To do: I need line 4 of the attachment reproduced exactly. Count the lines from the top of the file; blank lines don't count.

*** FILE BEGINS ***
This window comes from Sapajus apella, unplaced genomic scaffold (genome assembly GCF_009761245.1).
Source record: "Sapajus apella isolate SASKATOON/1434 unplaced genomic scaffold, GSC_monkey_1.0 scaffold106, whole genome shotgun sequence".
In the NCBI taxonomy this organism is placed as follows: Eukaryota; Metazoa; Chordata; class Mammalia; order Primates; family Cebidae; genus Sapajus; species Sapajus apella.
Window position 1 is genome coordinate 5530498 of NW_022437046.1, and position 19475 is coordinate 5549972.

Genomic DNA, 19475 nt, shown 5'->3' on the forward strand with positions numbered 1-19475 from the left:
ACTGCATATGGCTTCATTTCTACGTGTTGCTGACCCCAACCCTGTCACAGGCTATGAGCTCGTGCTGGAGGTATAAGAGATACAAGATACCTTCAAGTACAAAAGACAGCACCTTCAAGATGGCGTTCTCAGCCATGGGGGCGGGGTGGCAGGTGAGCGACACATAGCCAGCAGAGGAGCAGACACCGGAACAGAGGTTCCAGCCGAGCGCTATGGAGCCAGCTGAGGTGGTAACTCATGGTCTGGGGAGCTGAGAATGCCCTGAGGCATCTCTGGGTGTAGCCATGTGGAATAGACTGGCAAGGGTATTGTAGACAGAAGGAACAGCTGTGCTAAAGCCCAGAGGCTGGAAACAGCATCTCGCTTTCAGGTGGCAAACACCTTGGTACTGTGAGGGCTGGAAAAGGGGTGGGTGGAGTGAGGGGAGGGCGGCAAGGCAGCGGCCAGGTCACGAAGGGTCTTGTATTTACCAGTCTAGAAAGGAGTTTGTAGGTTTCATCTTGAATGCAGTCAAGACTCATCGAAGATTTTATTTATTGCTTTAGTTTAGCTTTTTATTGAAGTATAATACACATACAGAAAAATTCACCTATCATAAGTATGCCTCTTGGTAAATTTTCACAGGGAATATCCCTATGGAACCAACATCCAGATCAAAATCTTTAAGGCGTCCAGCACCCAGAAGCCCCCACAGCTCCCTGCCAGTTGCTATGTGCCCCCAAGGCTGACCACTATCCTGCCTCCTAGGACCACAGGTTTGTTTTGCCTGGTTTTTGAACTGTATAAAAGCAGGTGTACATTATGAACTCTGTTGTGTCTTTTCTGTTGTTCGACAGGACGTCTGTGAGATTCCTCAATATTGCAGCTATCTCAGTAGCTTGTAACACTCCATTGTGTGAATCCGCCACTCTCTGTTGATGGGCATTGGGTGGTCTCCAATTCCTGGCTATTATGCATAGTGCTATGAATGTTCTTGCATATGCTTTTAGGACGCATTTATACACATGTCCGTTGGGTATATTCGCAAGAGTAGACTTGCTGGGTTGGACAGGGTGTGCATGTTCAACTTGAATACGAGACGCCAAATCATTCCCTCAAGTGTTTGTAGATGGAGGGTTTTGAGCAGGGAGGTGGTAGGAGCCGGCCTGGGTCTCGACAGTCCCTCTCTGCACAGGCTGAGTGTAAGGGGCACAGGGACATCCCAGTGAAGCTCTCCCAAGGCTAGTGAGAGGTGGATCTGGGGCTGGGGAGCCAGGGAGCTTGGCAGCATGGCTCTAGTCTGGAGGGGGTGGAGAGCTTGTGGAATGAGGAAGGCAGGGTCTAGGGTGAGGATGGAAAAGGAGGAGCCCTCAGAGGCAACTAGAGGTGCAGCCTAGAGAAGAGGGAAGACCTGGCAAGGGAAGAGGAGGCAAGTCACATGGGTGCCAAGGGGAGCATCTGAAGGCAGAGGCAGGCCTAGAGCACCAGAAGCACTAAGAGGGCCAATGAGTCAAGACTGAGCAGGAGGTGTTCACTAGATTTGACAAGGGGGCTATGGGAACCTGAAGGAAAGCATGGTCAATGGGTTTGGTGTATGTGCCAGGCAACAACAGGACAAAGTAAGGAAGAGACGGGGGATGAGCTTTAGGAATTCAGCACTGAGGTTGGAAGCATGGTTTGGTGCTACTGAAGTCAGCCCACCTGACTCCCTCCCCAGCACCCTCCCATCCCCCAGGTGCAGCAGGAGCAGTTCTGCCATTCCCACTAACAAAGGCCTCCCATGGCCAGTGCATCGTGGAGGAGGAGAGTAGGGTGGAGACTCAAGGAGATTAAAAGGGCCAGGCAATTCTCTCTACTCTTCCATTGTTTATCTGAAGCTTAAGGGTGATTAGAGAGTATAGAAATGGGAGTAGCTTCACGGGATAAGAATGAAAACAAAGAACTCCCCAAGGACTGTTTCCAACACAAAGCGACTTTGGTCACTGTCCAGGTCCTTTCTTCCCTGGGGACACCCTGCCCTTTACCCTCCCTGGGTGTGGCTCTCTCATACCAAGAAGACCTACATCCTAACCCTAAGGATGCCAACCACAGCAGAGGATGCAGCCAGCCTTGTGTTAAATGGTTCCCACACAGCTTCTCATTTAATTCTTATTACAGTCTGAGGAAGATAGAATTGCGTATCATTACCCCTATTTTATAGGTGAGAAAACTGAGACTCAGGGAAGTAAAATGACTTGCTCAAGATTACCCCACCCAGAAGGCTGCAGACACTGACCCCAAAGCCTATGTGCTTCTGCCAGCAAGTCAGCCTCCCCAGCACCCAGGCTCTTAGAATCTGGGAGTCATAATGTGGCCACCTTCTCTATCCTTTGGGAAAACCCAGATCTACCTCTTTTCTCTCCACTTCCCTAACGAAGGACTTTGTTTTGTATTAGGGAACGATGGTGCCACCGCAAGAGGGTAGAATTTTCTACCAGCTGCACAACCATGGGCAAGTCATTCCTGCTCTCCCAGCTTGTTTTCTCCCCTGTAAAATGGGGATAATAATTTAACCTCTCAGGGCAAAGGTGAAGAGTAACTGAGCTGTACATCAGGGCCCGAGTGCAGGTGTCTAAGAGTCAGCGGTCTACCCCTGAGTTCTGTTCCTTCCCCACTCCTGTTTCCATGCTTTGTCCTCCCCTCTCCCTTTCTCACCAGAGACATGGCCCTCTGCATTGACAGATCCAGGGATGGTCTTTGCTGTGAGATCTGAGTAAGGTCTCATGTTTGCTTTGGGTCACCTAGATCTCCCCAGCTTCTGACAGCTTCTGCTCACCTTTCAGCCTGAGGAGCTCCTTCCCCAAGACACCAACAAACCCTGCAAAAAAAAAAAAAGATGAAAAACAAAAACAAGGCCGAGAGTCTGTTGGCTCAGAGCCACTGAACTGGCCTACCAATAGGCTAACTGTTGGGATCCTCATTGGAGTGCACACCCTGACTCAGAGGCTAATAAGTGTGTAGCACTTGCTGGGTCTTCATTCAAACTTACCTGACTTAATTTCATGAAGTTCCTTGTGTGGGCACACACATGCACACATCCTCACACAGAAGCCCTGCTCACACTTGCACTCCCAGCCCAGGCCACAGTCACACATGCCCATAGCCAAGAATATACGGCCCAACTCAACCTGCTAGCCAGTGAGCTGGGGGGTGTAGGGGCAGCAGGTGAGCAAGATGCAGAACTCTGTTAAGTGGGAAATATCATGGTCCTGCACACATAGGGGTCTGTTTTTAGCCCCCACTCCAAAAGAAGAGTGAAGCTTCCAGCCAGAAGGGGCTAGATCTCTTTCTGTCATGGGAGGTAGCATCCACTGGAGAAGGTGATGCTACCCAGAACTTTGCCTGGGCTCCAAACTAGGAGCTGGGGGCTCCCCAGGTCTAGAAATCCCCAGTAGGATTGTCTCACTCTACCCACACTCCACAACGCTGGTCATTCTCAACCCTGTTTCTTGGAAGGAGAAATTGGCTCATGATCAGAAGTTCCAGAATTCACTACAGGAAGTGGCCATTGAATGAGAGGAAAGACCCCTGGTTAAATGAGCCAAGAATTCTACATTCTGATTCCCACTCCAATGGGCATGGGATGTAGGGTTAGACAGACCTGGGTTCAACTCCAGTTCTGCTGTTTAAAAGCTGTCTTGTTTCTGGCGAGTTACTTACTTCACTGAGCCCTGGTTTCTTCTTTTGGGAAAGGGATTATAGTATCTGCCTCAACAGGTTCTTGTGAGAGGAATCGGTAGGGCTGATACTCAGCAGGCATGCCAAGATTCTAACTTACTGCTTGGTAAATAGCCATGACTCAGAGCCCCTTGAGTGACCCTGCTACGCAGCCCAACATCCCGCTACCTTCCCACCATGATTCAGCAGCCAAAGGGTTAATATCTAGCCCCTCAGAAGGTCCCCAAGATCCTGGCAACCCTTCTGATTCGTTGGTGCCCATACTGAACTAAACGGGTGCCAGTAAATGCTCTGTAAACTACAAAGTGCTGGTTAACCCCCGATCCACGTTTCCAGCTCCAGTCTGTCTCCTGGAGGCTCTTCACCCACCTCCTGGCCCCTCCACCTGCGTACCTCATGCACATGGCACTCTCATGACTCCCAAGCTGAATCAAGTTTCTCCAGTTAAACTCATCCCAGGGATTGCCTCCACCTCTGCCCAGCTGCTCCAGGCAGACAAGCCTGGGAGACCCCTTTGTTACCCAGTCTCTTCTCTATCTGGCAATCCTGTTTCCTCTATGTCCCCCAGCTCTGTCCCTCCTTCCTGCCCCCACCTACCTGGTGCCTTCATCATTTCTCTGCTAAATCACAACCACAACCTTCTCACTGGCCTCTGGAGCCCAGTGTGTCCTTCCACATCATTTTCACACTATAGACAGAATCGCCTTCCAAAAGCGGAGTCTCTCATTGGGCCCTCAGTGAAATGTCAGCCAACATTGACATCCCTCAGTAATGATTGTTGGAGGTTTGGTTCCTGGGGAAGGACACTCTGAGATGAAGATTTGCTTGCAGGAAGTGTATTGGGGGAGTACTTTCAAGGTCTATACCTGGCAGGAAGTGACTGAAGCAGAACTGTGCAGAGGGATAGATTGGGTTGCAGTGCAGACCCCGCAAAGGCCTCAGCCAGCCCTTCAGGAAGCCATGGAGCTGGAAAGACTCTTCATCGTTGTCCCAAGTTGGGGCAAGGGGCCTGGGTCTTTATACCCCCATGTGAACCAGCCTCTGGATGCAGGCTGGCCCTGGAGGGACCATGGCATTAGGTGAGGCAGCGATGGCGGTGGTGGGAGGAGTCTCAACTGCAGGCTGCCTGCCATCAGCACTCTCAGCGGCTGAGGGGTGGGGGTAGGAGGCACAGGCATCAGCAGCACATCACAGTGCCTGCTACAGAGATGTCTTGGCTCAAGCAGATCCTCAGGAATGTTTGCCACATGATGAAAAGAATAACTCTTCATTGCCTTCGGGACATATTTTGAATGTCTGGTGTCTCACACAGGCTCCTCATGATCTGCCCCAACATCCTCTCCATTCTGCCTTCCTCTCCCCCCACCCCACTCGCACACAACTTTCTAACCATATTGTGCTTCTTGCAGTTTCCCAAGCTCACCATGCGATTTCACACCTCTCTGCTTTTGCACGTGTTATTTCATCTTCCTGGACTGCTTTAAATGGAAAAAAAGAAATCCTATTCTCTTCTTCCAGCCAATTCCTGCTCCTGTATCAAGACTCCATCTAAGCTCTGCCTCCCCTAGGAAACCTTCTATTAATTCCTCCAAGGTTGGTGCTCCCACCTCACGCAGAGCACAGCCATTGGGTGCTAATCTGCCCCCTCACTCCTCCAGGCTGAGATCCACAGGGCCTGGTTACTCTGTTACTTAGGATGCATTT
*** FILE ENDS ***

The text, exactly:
Window position 1 is genome coordinate 5530498 of NW_022437046.1, and position 19475 is coordinate 5549972.